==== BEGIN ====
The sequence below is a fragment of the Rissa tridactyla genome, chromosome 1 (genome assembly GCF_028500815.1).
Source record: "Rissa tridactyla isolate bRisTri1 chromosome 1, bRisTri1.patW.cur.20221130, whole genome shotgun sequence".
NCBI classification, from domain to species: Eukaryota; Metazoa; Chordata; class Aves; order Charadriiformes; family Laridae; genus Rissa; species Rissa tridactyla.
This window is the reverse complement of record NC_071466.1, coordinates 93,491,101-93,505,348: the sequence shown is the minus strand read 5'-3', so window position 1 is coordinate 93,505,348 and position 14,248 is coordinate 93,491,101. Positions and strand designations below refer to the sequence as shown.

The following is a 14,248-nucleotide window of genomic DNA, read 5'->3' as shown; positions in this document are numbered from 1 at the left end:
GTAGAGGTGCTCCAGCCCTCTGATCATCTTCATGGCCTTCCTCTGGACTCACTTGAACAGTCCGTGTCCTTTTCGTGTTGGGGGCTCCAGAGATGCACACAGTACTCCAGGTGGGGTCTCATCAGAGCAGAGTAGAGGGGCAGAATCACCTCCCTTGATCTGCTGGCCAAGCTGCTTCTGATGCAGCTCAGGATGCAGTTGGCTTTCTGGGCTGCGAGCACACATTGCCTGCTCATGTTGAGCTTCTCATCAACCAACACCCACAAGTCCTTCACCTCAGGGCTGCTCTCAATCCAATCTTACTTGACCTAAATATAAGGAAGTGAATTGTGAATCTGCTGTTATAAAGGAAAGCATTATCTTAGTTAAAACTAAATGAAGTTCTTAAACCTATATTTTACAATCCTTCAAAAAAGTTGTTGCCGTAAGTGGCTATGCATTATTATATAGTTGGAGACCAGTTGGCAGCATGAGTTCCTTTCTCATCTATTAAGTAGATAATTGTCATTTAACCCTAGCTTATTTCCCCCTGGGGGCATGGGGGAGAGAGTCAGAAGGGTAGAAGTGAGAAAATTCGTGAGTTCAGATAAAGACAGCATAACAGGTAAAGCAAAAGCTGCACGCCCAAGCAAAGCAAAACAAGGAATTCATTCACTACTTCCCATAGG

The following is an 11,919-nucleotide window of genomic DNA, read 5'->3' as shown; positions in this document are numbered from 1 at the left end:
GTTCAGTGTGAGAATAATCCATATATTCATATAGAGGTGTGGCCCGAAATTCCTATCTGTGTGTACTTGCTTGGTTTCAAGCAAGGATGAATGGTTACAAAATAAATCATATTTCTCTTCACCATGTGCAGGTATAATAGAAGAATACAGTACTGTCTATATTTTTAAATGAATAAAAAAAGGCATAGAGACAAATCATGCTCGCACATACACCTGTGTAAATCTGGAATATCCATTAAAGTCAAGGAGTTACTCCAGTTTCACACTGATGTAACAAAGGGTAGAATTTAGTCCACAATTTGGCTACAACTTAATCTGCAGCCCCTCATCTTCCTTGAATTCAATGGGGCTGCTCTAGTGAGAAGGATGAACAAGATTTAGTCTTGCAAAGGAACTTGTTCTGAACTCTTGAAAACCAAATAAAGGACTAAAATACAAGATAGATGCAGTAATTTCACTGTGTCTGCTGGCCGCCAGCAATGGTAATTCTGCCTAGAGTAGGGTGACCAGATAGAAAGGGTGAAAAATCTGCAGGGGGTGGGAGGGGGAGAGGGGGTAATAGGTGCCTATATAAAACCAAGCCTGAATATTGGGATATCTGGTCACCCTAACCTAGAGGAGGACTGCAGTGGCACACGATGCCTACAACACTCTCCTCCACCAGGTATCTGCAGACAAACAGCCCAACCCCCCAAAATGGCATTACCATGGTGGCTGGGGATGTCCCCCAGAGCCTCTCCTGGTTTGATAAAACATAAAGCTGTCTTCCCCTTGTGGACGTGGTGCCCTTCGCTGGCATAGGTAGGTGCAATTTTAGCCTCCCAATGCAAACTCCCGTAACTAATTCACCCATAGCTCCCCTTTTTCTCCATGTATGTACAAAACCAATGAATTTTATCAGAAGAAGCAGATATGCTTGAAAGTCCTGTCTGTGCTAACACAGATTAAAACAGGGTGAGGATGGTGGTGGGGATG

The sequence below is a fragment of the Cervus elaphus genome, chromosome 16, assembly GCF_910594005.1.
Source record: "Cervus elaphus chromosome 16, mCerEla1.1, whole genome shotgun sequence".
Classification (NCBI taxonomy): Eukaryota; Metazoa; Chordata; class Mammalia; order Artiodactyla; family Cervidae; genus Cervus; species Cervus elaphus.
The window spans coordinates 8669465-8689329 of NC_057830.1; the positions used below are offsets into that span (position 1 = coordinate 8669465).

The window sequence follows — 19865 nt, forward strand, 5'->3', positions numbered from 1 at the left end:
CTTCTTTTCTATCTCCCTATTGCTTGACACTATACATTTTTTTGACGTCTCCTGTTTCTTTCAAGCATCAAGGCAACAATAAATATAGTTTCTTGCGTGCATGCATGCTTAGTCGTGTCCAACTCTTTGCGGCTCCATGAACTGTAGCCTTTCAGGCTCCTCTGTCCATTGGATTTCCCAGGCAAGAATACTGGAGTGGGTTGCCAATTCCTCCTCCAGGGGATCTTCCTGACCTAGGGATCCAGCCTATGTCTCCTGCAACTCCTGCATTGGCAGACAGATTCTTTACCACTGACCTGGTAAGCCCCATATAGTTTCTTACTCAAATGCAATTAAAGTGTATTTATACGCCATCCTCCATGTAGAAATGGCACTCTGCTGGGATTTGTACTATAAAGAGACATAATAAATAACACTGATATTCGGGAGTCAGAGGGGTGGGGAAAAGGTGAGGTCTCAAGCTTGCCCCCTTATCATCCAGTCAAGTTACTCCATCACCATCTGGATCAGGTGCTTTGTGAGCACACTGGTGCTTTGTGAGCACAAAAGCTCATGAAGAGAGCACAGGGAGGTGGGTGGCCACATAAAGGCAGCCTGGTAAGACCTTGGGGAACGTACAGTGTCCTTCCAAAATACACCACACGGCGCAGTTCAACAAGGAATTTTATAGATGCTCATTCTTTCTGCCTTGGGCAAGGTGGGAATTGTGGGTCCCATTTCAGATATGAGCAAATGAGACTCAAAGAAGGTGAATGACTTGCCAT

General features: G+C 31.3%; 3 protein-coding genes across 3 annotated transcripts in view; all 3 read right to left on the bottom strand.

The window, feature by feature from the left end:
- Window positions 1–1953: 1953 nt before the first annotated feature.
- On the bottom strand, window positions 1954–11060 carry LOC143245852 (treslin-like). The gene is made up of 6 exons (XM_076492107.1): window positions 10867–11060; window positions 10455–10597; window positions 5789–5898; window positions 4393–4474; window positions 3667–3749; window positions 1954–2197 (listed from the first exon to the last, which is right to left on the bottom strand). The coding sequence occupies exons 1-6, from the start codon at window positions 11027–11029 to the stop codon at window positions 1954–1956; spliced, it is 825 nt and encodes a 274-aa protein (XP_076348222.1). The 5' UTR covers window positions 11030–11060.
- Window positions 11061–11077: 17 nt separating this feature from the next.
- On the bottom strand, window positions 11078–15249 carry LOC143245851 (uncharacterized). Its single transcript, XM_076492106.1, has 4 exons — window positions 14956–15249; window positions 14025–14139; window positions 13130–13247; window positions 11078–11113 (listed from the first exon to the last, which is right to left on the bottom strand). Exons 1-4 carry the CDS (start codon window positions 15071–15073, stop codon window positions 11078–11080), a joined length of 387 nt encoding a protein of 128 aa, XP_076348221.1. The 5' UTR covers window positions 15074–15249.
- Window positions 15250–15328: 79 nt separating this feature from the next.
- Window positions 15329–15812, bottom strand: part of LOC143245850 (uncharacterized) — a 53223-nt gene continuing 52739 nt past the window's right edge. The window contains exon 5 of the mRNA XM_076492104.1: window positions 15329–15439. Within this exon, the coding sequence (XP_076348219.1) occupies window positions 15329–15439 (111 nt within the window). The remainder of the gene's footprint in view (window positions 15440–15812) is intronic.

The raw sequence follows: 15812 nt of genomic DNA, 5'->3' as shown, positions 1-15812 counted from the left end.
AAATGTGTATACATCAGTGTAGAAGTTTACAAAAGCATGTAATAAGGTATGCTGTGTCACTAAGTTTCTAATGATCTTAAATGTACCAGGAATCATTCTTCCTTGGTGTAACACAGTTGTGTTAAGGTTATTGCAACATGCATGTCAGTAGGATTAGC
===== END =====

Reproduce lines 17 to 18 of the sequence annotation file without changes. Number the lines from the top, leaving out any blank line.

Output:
- Window positions 1–1953: 1953 nt before the first annotated feature.
- On the bottom strand, window positions 1954–11060 carry LOC143245852 (treslin-like). The gene is made up of 6 exons (XM_076492107.1): window positions 10867–11060; window positions 10455–10597; window positions 5789–5898; window positions 4393–4474; window positions 3667–3749; window positions 1954–2197 (listed from the first exon to the last, which is right to left on the bottom strand). The coding sequence occupies exons 1-6, from the start codon at window positions 11027–11029 to the stop codon at window positions 1954–1956; spliced, it is 825 nt and encodes a 274-aa protein (XP_076348222.1). The 5' UTR covers window positions 11030–11060.